Mitsubishi Cooperation (MC), the National Institute of Advanced Industrial Science and Technology (AIST) and Tokki Corporation (TOKKI) have succeeded in developing a new, highly-integrated Organic Photovoltaics (OPV) module. This is probably the world’s first organic photovoltaics module, and will be exhibited at the PV Japan world exposition held from June 24 to 26, 2009, at Makuhari Messe.
MC, AIST and TOKKI have been conducting a Joint Research and Development project for OPVs since March 20, 2008. OPVs are a well–known type of third-generation Photovoltaics that use organic materials to make light, thin and colorful film PV modules. OPVs are expected to be used in windows, walls, cloths, textiles, outdoor equipment and toys. These applications have proven difficult for the silicon type of PV modules currently in use, and the hope is that OPVs will be more effective. Until now, however, the efficiency of OPVs in converting sunlight has been a problem. MC, AIST and TOKKI now believe they have developed a highly-integrated technology to solve this problem.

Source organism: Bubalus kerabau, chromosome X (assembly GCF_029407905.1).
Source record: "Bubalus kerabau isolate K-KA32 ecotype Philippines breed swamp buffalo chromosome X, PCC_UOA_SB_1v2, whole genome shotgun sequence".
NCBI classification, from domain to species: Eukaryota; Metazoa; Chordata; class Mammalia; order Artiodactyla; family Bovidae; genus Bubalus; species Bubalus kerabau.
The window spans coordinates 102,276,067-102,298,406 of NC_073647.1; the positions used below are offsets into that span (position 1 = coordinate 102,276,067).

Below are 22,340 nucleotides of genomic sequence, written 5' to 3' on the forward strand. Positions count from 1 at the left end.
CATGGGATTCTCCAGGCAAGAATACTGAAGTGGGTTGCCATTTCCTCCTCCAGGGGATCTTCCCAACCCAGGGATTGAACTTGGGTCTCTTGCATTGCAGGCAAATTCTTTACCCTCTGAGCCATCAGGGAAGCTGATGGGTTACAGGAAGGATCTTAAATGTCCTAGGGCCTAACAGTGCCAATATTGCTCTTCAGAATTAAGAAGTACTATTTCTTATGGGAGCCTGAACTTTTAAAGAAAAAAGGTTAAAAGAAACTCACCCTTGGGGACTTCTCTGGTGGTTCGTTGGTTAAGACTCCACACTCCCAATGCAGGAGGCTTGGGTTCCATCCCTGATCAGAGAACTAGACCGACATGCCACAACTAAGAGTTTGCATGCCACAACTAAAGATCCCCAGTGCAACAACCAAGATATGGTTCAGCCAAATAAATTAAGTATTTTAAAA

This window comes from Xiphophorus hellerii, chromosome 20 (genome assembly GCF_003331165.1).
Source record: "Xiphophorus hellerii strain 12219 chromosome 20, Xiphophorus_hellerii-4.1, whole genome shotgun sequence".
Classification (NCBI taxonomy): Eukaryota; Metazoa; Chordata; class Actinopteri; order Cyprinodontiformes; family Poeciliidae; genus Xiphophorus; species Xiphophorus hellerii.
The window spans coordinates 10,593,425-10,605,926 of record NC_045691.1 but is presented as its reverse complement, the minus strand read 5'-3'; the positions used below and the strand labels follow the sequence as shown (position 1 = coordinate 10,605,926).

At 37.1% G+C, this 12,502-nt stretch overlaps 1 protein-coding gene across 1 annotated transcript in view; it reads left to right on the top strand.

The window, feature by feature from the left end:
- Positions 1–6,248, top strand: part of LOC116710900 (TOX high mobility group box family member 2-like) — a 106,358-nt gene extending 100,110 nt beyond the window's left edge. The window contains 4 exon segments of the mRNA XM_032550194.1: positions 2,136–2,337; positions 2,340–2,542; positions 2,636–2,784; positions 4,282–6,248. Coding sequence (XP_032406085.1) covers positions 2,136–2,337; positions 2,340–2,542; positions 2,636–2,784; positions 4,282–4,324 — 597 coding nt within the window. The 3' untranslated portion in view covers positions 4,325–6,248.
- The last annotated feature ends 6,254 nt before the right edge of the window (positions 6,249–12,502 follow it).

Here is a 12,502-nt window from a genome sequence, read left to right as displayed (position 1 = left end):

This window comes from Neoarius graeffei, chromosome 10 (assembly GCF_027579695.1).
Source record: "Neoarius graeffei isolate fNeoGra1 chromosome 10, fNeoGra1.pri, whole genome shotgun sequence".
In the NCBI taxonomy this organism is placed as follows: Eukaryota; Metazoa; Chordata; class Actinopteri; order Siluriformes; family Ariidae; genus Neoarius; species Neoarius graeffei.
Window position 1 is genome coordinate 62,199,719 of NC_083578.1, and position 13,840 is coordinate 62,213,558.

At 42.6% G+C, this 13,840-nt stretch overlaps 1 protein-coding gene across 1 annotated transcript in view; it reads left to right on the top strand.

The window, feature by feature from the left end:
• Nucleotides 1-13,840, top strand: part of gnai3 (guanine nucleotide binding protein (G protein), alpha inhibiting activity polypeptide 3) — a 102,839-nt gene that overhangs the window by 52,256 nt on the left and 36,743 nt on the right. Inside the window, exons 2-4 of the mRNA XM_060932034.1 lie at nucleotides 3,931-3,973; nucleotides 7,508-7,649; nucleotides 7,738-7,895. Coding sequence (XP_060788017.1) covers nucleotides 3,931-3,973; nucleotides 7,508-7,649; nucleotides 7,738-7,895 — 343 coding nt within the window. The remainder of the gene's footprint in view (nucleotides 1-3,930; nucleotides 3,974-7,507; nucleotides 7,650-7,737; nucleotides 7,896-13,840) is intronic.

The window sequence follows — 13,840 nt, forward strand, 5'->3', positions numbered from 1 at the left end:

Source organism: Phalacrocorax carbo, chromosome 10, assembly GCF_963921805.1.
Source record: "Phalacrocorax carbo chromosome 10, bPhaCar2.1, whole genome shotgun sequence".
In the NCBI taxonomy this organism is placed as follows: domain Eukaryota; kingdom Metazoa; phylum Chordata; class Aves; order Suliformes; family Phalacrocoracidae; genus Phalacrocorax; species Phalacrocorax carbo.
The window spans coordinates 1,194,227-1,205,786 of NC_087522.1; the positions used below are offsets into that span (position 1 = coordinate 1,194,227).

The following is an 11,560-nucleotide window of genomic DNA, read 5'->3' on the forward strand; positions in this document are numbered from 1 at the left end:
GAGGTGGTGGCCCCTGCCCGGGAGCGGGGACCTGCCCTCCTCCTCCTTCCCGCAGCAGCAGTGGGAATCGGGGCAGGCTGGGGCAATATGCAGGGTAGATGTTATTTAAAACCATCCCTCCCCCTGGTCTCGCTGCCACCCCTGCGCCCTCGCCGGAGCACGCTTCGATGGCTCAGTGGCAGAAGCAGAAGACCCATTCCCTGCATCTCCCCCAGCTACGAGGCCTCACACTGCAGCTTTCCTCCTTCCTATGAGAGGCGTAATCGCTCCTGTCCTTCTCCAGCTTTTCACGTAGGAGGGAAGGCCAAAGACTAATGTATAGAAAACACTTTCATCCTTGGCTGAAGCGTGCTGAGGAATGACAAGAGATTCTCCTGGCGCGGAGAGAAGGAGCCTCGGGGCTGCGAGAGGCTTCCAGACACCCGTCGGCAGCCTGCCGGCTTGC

The new module uses laser-scribing technology on a glass substrate. Organic semiconductor materials are deposited on the substrate and then divided into several cells with the laser. The technology eliminates the need for, deposition mask patterning, which is used in conventional methods. The new module is highly integrated and should improve sunlight conversion efficiency.